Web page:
Please Register or Log in to view the hidden image!

    I guess the two are related.

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  10. valich Registered Senior Member

    Orphiote: you are like the idiots of idiots. Just like a clown who entertians in the background for those who want to get a good laugh.

    Invert: Dinosaurs evolved from Dinosauria. Dinosauria evolved from Archosauria. Archosauria gave rose to the following clades:
    - Dinosauria Dinosaurs and birds)
    - Pterosauria
    - Ornithosuchidae
    - Crocodylomorpha (crocodiles)

    Only the first and last are extant. As I said in my previous post, evidently the authors of this new finding see that there is not a clear cut distinction between Pterosauria and Ornithosuchidae. This is what I quoted to you from the article, but you are too lazy to read it yourself, so instead you rely on me - like a baby still in diapers (quote, unquote) for me to explain it to you and cite the sources, and post the contents of the article, rather than doing it on your own: lazy, argumentative, vulgar, condescending, belittling, unscientific, close-minded, and dumb.
  11. invert_nexus Ze do caixao Valued Senior Member

    "...POP goes the weasel."


    You are really dumb.
    I'm not going to talk to you anymore.
    I don't have much fear of any uneducated people being taken in by you as you are so ignorant that I simply can't believe that anyone would ever be taken in by your wrigglings.

    You really are a trip.

    Ready for another refrain?

    "Round and round the mulberry bush..."
  12. valich Registered Senior Member

    If you have nothing intelligent to post, then please don't post anything at all! I've got research assigned to me to do, homework and reading assignments, my own personal research, tests to prepare for, classes and scheduled appointments to meet - do you really think I or anyone else has time for such nonsensical replies? Continuous immature condescending belittlement and degradation of a person's intellect. Grow up!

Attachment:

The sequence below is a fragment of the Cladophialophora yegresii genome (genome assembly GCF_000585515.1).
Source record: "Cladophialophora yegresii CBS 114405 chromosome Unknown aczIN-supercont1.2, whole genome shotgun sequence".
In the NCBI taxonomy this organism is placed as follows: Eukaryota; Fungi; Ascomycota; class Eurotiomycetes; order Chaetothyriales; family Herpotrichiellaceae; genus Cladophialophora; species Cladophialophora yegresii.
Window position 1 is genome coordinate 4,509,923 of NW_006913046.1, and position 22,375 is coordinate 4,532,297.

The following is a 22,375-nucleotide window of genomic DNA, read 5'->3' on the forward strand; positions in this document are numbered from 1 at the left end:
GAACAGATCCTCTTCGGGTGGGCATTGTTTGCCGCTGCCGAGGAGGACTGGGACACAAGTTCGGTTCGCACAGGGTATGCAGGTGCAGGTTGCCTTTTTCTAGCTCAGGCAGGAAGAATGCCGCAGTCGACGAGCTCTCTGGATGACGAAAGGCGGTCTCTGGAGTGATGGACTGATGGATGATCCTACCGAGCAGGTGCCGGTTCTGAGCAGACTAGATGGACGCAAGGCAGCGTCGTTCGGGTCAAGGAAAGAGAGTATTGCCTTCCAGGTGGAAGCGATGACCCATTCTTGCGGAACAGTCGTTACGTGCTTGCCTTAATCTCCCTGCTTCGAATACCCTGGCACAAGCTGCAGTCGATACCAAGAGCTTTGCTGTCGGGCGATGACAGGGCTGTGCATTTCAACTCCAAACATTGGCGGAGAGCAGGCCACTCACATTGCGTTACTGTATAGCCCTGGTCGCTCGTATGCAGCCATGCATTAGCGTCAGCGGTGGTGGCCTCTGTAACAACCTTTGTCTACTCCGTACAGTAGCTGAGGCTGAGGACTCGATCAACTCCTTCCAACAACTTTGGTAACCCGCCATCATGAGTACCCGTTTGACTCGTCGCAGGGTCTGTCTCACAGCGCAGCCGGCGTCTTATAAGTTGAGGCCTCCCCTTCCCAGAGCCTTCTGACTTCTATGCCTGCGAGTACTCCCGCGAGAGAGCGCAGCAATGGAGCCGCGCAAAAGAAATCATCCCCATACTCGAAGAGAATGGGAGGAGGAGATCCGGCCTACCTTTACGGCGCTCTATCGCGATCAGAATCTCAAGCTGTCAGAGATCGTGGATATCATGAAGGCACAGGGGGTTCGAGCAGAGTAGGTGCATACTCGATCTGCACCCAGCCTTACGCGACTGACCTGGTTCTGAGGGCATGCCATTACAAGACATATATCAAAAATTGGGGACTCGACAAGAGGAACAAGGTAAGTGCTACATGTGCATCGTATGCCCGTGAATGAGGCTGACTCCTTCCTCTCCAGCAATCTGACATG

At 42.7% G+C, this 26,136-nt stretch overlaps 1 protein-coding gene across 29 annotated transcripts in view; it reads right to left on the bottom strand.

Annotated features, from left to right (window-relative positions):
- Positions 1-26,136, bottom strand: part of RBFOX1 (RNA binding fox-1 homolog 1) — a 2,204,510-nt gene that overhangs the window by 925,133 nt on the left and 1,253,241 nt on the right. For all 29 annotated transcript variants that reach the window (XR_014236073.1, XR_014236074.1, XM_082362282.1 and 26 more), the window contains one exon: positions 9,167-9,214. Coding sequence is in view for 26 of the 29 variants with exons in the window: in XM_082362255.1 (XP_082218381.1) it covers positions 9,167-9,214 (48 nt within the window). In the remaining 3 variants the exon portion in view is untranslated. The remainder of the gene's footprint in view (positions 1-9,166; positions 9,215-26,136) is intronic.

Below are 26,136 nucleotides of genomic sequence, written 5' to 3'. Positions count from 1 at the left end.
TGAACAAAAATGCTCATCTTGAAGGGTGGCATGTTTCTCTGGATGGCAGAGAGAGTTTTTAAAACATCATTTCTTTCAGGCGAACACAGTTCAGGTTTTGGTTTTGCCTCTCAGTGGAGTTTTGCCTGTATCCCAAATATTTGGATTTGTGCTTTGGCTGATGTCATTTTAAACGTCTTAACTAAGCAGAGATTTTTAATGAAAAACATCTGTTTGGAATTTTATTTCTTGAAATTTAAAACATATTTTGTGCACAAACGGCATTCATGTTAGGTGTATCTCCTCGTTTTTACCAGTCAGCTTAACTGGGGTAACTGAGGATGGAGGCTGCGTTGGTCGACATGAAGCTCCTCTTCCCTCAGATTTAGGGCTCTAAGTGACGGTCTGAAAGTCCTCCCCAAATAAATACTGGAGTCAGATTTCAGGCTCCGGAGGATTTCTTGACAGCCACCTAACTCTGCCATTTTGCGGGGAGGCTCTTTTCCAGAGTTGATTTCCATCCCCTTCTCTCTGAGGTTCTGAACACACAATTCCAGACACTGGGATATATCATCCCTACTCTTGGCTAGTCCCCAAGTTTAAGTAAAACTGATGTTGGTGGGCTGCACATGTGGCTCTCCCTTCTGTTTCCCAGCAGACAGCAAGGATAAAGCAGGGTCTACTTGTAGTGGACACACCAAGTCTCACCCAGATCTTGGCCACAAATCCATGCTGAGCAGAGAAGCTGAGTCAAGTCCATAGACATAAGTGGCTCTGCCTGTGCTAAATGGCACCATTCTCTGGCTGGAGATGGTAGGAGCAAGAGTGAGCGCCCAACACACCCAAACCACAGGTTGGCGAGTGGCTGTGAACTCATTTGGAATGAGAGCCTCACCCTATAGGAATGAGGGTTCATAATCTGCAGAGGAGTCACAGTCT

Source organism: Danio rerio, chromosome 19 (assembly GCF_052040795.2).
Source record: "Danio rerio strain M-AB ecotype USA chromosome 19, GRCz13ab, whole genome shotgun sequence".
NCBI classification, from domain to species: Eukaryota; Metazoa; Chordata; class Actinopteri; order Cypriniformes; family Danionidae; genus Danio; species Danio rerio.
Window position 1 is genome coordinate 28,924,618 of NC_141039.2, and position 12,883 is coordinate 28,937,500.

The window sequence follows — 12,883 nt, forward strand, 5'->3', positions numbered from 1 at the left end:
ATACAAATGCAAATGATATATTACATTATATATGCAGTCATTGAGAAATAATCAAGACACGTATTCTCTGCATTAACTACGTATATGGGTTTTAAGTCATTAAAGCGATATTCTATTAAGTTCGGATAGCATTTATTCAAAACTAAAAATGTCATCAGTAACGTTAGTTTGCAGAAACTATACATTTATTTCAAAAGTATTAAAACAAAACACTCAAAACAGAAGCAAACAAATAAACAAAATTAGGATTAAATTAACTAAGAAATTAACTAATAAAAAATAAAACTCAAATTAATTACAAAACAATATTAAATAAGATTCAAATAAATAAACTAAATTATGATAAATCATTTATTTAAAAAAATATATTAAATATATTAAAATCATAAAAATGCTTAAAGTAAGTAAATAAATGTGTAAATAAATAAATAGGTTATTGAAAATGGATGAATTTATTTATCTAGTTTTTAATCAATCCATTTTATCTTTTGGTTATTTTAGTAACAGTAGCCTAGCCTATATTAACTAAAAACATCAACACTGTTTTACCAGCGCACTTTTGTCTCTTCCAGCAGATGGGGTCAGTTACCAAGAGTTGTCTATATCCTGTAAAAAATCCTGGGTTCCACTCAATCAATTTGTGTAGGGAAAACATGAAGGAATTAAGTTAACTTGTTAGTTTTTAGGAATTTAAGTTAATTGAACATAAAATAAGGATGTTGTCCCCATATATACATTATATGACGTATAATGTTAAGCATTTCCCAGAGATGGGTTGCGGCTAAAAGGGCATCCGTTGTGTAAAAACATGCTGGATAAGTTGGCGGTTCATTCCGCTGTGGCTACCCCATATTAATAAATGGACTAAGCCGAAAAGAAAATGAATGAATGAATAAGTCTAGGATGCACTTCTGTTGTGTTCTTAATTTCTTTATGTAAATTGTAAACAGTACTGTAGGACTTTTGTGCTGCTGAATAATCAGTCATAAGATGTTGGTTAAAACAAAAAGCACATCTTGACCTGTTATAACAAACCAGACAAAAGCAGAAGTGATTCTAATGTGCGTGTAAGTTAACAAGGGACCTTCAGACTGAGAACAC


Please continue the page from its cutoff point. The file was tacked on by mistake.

Pop goes the weasel iside your acorn brain.
  13. Billy T Use Sugar Cane Alcohol car Fuel Valued Senior Member

    Glad to hear this, even though i do not particularly dislike Valich, I do think you have spent much too much time in trivial, if not innane disscussion with him. Perhaps now you can get to comment on the posts of mine in the "about determinism" thread?
  14. valich Registered Senior Member

    First, "I" was not suggesting or saying anything. I was doing you guys a favor by relaying to you the information about this new ground-breaking fossil discovery, i.e., of course, if you truly are interested in evolution and paleontology, because if you were then you would be excited about this discovery and want to learn more about it. And if that is the case, I would gladly even go out of my way and download the entire journal article and send it to you so that you can analyze and learn from what this team of paleologists have found - in the interest of science. Do you have an interest in paleology that you would like to look over their articulate analyses of this dinosaur species?

    Again, what they summarized is the following: